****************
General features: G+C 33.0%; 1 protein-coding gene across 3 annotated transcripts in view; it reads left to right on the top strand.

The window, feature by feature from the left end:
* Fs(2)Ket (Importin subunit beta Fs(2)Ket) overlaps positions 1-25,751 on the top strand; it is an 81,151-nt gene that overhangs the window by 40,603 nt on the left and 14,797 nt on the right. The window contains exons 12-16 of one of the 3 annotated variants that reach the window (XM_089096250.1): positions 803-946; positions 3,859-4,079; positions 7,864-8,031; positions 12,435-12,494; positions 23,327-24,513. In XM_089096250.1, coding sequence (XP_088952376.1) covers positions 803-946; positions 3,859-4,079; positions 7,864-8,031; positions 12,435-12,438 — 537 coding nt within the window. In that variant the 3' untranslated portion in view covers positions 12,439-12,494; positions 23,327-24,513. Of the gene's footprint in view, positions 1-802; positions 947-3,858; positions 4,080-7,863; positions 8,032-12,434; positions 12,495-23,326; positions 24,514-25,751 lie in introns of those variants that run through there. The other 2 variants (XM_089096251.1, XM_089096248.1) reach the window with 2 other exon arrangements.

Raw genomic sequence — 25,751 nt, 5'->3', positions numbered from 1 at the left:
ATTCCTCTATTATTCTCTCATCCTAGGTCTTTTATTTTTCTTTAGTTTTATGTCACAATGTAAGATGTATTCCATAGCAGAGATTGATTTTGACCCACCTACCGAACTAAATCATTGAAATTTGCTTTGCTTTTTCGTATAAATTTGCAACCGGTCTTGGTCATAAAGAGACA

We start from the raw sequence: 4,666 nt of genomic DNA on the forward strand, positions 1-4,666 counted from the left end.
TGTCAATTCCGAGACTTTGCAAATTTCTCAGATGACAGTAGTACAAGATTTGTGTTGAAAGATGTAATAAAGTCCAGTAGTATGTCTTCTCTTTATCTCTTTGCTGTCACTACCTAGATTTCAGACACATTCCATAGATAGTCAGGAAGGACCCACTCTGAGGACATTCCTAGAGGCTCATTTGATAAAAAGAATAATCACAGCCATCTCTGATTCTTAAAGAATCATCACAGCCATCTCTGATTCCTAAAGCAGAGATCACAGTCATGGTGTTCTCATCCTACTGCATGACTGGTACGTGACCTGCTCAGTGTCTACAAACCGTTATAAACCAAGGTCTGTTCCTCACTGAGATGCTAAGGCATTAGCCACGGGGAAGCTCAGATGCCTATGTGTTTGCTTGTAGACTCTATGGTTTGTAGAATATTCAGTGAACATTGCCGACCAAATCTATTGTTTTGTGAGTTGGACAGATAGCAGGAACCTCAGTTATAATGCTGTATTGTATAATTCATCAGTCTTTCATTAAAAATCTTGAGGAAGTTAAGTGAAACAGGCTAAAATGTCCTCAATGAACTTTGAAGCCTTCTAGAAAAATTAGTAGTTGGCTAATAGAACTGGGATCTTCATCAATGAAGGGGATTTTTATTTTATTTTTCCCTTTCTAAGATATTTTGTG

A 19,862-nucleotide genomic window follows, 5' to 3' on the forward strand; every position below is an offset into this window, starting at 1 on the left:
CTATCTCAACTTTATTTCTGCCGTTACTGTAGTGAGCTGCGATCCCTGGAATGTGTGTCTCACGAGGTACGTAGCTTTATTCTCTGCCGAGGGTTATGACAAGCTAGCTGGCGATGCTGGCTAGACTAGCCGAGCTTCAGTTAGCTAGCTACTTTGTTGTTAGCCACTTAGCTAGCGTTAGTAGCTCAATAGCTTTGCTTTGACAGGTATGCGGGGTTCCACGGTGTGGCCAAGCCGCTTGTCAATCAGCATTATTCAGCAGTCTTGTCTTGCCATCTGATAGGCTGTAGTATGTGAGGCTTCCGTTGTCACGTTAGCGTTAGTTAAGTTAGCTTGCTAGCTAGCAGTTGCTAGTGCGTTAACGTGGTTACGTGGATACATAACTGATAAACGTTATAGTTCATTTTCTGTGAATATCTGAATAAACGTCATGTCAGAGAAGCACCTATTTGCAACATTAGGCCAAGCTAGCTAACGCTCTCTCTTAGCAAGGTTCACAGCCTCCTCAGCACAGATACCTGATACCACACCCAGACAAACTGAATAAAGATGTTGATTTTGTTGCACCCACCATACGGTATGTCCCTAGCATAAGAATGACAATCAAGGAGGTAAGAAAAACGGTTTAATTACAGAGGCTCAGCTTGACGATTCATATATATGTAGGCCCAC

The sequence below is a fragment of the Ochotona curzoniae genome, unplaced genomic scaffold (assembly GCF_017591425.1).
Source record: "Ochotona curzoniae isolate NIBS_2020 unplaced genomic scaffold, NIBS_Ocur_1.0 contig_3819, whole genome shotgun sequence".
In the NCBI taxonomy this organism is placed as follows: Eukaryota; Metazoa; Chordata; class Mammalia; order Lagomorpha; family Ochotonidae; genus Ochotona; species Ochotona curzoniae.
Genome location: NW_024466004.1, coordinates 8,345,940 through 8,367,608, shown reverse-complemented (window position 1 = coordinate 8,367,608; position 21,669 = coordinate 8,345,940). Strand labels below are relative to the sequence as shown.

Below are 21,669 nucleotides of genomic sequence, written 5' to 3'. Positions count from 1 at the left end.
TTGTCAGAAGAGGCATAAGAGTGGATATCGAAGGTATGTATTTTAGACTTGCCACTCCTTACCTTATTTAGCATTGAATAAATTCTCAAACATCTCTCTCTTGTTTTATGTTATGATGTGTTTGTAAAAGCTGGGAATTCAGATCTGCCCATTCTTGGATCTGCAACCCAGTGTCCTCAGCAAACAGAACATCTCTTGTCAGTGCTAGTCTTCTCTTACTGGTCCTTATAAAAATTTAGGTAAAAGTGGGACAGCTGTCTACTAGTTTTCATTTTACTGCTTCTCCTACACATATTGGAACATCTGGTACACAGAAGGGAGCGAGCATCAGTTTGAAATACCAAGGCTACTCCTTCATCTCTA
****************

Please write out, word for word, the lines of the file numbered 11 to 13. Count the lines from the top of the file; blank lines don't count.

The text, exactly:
Source record: "Ochotona curzoniae isolate NIBS_2020 unplaced genomic scaffold, NIBS_Ocur_1.0 contig_3819, whole genome shotgun sequence".
In the NCBI taxonomy this organism is placed as follows: Eukaryota; Metazoa; Chordata; class Mammalia; order Lagomorpha; family Ochotonidae; genus Ochotona; species Ochotona curzoniae.
Genome location: NW_024466004.1, coordinates 8,345,940 through 8,367,608, shown reverse-complemented (window position 1 = coordinate 8,367,608; position 21,669 = coordinate 8,345,940). Strand labels below are relative to the sequence as shown.